Wednesday, December 7, 2022
HomeDigit News280 scientists from 13 countries will fly a balloon, know the reason

280 scientists from 13 countries will fly a balloon, know the reason

77 institutions and their 280 researchers from 13 countries are working together on a mission. In this mission, two instruments mounted on a high-altitude balloon (balloon) of NASA will play an important role. The balloon and its cargo are currently in the final stages of construction and assembly. The name of the project is ‘Extreme Space Balloon Observatory’. It is also known as EUSO-SPB2. Under the mission, messengers will be discovered in outer space, which is a small, high energy particle and collides with Earth from somewhere in space.

of reports accordingAfter completion of the work, ‘EUSO-SPB2’ will orbit the Southern Hemisphere. It will flow with an air current about 20 miles above Earth to collect data and observe the trails left by the two types of particles.

EUSO-SPB2 will carry two different telescopes to detect two types of particles in space. One of these particles is called ‘ultra-high energy cosmic ray’. These are charged particles. In these, a lot of energy is accelerated from somewhere in space and they sometimes collide with the Earth’s atmosphere. It is believed that these are the most energetic particles ever discovered in the universe.

At the same time, the second particle is the neutrino. Both particles are believed to have come from outside our galaxy, the Milky Way. Possibly from distant galaxies. But till now no one has been able to trace their origin. Scientists are very interested in tracking the origin of these particles. This is expected to reveal their construction. The special thing is that these particles interact very little with matter.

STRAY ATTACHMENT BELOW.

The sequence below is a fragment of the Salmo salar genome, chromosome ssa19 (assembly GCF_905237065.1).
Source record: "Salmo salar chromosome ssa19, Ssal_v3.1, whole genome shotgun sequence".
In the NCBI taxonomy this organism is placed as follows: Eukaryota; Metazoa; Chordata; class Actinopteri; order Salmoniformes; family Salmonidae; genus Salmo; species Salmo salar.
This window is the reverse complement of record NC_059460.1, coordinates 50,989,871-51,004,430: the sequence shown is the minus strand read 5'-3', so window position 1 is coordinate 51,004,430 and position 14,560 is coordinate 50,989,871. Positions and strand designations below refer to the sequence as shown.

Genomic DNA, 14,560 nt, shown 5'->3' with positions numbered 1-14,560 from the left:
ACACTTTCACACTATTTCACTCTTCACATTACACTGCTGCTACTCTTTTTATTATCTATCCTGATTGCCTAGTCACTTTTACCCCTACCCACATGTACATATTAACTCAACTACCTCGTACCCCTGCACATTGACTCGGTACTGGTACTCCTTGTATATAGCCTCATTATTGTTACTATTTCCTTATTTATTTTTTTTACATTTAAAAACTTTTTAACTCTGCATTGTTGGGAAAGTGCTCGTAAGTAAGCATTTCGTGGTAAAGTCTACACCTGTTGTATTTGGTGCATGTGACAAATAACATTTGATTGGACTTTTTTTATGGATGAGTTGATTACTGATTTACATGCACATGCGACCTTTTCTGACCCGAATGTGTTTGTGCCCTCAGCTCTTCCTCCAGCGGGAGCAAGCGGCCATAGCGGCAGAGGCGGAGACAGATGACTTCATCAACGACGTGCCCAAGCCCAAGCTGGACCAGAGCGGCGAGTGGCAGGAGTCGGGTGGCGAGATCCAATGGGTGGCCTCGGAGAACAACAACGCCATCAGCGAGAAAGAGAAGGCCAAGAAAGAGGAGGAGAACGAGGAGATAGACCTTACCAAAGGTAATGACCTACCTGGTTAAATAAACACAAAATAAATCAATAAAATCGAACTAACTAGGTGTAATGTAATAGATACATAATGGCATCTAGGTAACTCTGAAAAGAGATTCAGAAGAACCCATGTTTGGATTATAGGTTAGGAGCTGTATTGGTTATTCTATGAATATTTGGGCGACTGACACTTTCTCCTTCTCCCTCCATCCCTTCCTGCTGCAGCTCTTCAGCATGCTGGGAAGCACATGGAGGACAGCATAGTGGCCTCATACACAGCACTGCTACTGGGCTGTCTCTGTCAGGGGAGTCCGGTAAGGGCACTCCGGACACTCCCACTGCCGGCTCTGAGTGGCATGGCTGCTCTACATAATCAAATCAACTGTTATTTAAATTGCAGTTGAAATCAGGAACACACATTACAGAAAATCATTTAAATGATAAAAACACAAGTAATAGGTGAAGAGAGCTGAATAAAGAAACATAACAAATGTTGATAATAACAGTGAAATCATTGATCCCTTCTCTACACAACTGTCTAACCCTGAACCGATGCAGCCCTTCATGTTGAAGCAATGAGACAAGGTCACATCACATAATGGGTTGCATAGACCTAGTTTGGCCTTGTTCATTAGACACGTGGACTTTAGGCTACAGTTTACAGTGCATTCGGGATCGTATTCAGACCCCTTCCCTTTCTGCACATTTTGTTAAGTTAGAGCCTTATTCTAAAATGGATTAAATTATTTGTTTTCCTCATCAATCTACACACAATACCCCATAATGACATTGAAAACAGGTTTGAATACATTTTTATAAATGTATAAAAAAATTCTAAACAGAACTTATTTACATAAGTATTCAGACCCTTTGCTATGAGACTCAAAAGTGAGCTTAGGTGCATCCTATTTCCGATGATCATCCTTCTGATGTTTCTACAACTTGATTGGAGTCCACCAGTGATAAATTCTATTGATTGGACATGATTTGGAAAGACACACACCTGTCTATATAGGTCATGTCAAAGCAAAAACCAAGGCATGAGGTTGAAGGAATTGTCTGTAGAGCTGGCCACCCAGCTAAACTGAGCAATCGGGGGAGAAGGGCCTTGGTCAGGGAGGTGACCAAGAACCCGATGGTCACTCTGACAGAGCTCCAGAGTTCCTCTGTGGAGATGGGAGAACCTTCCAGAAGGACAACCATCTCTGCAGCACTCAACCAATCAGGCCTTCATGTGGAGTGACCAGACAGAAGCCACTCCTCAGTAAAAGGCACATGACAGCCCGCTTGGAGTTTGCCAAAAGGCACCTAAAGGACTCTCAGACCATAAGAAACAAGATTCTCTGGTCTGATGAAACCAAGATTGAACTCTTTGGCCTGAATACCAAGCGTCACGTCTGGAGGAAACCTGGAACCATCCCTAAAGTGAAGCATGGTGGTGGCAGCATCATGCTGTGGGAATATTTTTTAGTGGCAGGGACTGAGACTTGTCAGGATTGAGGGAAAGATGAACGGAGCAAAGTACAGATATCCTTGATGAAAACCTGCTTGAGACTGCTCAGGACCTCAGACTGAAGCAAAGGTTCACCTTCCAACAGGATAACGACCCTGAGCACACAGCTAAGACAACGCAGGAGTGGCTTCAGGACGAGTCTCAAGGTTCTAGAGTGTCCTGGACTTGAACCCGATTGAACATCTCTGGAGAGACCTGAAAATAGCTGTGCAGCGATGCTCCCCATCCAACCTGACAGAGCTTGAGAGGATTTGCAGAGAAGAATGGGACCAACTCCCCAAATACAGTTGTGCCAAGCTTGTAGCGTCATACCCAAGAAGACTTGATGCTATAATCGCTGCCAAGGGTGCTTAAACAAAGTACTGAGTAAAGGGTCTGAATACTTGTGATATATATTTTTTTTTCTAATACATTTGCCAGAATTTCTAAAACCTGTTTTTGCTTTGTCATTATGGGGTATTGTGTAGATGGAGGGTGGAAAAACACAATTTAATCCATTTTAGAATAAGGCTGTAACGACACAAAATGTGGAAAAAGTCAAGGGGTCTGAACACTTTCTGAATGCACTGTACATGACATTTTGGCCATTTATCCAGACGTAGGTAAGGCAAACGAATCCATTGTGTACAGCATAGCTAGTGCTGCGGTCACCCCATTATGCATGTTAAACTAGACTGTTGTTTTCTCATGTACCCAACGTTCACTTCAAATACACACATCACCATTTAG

EUSO-SPB2 cannot detect these particles directly, but it can look for signs of them in the atmosphere as neutrinos and cosmic rays collide with molecules on the ground and in the atmosphere. Efforts have been made in the past to find these particles. However, in most of those attempts, the atmosphere has been observed from the ground. This time the observation will be done from the atmosphere down. University of Chicago physicist Rebecca Dijing said the more atmosphere we can see, the better, because ultra-high-energy cosmic rays are extremely rare. In a square kilometer area of ​​the Earth, these particles collide only once in 100 years.

This observatory, which will fly in a high-tech balloon, can be launched by next year. At present, its instrument is being prepared in countries around the world.

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